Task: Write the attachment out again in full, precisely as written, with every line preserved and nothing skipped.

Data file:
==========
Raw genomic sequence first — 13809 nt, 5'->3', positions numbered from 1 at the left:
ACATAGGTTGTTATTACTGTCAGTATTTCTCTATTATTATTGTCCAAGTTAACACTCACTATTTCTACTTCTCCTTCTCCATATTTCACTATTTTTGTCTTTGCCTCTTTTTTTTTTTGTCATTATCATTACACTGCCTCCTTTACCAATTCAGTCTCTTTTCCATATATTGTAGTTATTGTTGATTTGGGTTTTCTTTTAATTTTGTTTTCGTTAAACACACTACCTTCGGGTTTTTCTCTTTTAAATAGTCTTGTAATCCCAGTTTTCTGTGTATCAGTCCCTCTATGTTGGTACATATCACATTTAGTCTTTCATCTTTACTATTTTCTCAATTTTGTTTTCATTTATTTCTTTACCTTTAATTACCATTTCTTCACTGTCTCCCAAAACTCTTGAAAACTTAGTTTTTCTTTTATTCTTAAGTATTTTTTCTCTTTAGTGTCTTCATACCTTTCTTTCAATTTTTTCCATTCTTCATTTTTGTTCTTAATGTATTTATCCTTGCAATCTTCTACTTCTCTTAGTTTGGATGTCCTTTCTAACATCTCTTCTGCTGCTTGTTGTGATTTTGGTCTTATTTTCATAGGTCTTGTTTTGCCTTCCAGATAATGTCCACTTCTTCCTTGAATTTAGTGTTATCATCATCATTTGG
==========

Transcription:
Raw genomic sequence first — 13809 nt, 5'->3', positions numbered from 1 at the left:
ACATAGGTTGTTATTACTGTCAGTATTTCTCTATTATTATTGTCCAAGTTAACACTCACTATTTCTACTTCTCCTTCTCCATATTTCACTATTTTTGTCTTTGCCTCTTTTTTTTTTTGTCATTATCATTACACTGCCTCCTTTACCAATTCAGTCTCTTTTCCATATATTGTAGTTATTGTTGATTTGGGTTTTCTTTTAATTTTGTTTTCGTTAAACACACTACCTTCGGGTTTTTCTCTTTTAAATAGTCTTGTAATCCCAGTTTTCTGTGTATCAGTCCCTCTATGTTGGTACATATCACATTTAGTCTTTCATCTTTACTATTTTCTCAATTTTGTTTTCATTTATTTCTTTACCTTTAATTACCATTTCTTCACTGTCTCCCAAAACTCTTGAAAACTTAGTTTTTCTTTTATTCTTAAGTATTTTTTCTCTTTAGTGTCTTCATACCTTTCTTTCAATTTTTTCCATTCTTCATTTTTGTTCTTAATGTATTTATCCTTGCAATCTTCTACTTCTCTTAGTTTGGATGTCCTTTCTAACATCTCTTCTGCTGCTTGTTGTGATTTTGGTCTTATTTTCATAGGTCTTGTTTTGCCTTCCAGATAATGTCCACTTCTTCCTTGAATTTAGTGTTATCATCATCATTTGG